This is the second time I’ve looked at an UMO song in as many years. Multi-Love‘s unconventional design stood out from the moment I heard it by being characteristically quirky on the surface, yet still allowing the listener to peel back the darker undertones on subsequent listens.
Ruban Nielson’s writing process has been discussed in many interviews and this song follows the lyrics last method, though as I understand it, the concept for the storyline was intrinsic to the development of the music itself.
Multi-Love kicks off with some truly Michael Nyman-esque keyboard delivery and although the true key centre is obscured until the eighth measure we eventually hear the tonic resolving as Eb minor. Keyboardists love using the black keys so that key signature makes sense from an instrumental standpoint.
Coincidentally this new song is in the same key (thereabouts) as the last UMO song I wrote about, Ffunny Ffriends. That was in F# major (the relative major of Eb minor) and being a guitar-driven song stood out as not being the first key of choice for most as it doesnt allow for any open string chords to be utilised. The choice of key, I assumed would have been down to the vocal span that Ruban uses, obviously F# major nails the sweet spot in his range!
Interestingly like Ffunny Ffriends, Multi-Love also starts on chord IV, which assists in concealing the home key by setting up a false tonic, the opening chord Ab minor. We only get closure on the key centre after the wonderfully classical Bb sus 4-3 pushing us to Eb minor. In olden days it used to be common practice to modify the V chord in minor keys to become major and thus create a more satisfying dominant to tonic cadence involving a raised leading note (in this case, D natural). *
Structurally we are also thwarted in defining a conventional groove by Nielson’s opening six beat harmonic rhythm, which when coupled by a very UMO trait of stressing unimportant sylLABles, sets up a degree of tension, eerily reinforced by the developing storyline, fragmented though it is. This tension drives the listener forward in each stanza until they are released by the aforementioned Bb sus 4-3 – Eb minor cadence into a more obvious 4/4 common time groove.
There are only two different sections to this song, with structural variance leaning on sonic texture rather than a bridge. Each verse (see chart) contains the eponymous opening refrain “Multi-love” and closes with “She wants to be your love” and occurs twice each time before the more commonly phrased eight measure 4/4 chorus shifts the focus away from complexity and dissipates the tension.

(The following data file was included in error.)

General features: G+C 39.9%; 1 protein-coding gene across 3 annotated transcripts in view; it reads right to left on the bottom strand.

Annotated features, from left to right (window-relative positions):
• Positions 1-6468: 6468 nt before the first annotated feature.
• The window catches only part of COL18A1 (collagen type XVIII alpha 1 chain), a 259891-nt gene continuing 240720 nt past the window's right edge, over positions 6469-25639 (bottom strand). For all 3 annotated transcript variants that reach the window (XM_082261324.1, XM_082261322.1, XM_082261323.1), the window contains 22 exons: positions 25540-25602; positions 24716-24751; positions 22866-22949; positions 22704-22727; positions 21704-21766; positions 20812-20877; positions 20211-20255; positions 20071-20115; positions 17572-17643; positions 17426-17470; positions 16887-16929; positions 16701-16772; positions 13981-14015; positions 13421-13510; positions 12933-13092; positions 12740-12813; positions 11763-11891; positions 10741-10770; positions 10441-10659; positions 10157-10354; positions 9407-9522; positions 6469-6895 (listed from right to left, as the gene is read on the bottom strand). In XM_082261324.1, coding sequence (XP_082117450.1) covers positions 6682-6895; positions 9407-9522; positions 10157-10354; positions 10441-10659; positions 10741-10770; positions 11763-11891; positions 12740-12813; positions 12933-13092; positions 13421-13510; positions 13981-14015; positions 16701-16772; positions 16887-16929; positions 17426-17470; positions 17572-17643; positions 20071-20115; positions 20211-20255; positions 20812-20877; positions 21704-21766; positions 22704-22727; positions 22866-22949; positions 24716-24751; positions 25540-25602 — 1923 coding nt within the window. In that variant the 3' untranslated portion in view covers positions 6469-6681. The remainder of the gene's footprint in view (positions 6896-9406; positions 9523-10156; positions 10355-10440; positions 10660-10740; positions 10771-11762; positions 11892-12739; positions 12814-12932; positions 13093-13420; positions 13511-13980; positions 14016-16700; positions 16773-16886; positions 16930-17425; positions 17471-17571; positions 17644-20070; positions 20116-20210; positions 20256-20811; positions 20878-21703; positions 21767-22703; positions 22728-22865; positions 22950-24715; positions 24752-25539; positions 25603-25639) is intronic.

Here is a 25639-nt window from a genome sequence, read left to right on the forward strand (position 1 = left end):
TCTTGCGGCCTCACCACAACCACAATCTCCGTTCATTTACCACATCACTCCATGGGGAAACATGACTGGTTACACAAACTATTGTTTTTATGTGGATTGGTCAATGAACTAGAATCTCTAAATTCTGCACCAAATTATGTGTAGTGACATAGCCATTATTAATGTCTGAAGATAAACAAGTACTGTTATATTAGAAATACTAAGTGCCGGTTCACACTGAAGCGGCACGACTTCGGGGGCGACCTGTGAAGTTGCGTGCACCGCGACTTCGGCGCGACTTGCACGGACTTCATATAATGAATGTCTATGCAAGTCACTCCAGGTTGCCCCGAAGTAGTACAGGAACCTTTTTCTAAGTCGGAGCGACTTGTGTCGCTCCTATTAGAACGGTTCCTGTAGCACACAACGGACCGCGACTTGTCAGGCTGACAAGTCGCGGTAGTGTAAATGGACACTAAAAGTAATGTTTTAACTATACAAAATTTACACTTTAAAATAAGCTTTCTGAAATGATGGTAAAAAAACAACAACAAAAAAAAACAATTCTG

Even though the chorus is more straightforward it also snags you aurally by tagging on what feels like an extra Ebm to Db oscillation at the tail of the phrase, these extra chords should help define the square feeling of the eight measure section, but their repetition so close to one another can trip you up!
One fascinating and subtle device at play, (if subconsciously divined all very well – but if intentional, pure genius) is a lovely inversion of the melodic contour spanning the phrase from measure five where the 4/4 time consolidates to the Bb sus chord (green notes). The inverted sequence (red notes) occurs at the same structural point in the second half and because each verse utilises the same harmonic progression it manages to set up a clear melodic distinction between the two halves, in an understated sort of way.
In the attached piano roll I have placed the second half of the verse an octave below sounding pitch to get a better perspective on how the melodic contour mirrors itself.
Multi-Love is another extremely engaging construction from UMOs creator with multiple layers of tension pushing and pulling the listener through a veritable Willy Wonka factory of sonic sweetness. That the underlying saga of a doomed ménage à trois has been so candidly (and artfully) woven into what is ostensibly a funky 3:30 pop tune belies the songs true nature as a bittersweet and deeply cautionary modern fable, rendered beautifully in song.
* In major keys the 1st, 4th and 5th degree of the scale (when stacked from the root in diatonic thirds) create major chords, all the rest are minor and the 7th is a doubly dark diminished chord. In the relative minor this changes dramatically with the 3rd, 6th and 7th chords becoming major due to the shift of a minor third down.
Godfrey de Grut is a Silver Scroll co-winner with Che Fu, MD of the 2013 Silver Scrolls and was co-artistic director of Christmas in the Park 2015. He is a freelance writer, arranger and producer, lecturing in popular music studies at the University of Auckland. Follow his musical ramblings @GodfreyDeGrut on Twitter or email email@example.com